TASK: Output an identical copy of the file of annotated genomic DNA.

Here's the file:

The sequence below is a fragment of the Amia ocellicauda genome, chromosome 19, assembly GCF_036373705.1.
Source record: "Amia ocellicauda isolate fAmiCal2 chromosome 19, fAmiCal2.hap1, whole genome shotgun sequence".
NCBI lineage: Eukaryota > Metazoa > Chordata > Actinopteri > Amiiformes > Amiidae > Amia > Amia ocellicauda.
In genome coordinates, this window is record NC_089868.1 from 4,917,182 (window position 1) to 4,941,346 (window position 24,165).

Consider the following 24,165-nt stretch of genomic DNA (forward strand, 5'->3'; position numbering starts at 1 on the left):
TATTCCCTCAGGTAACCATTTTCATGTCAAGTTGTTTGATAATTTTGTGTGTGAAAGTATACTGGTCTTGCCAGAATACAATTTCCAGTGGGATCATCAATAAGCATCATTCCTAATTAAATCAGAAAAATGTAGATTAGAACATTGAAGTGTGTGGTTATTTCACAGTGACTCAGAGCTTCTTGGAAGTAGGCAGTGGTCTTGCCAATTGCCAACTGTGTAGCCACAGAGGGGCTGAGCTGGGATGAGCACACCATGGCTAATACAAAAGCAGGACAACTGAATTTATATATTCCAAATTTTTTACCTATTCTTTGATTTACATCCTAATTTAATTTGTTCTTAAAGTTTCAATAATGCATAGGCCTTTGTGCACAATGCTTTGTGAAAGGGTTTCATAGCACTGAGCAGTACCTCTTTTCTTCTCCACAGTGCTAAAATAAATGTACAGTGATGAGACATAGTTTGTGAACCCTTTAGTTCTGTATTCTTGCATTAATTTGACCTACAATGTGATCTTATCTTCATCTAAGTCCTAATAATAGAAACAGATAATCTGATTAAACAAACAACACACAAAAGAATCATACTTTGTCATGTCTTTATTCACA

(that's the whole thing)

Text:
The sequence below is a fragment of the Amia ocellicauda genome, chromosome 19, assembly GCF_036373705.1.
Source record: "Amia ocellicauda isolate fAmiCal2 chromosome 19, fAmiCal2.hap1, whole genome shotgun sequence".
NCBI lineage: Eukaryota > Metazoa > Chordata > Actinopteri > Amiiformes > Amiidae > Amia > Amia ocellicauda.
In genome coordinates, this window is record NC_089868.1 from 4,917,182 (window position 1) to 4,941,346 (window position 24,165).

Consider the following 24,165-nt stretch of genomic DNA (forward strand, 5'->3'; position numbering starts at 1 on the left):
TATTCCCTCAGGTAACCATTTTCATGTCAAGTTGTTTGATAATTTTGTGTGTGAAAGTATACTGGTCTTGCCAGAATACAATTTCCAGTGGGATCATCAATAAGCATCATTCCTAATTAAATCAGAAAAATGTAGATTAGAACATTGAAGTGTGTGGTTATTTCACAGTGACTCAGAGCTTCTTGGAAGTAGGCAGTGGTCTTGCCAATTGCCAACTGTGTAGCCACAGAGGGGCTGAGCTGGGATGAGCACACCATGGCTAATACAAAAGCAGGACAACTGAATTTATATATTCCAAATTTTTTACCTATTCTTTGATTTACATCCTAATTTAATTTGTTCTTAAAGTTTCAATAATGCATAGGCCTTTGTGCACAATGCTTTGTGAAAGGGTTTCATAGCACTGAGCAGTACCTCTTTTCTTCTCCACAGTGCTAAAATAAATGTACAGTGATGAGACATAGTTTGTGAACCCTTTAGTTCTGTATTCTTGCATTAATTTGACCTACAATGTGATCTTATCTTCATCTAAGTCCTAATAATAGAAACAGATAATCTGATTAAACAAACAACACACAAAAGAATCATACTTTGTCATGTCTTTATTCACA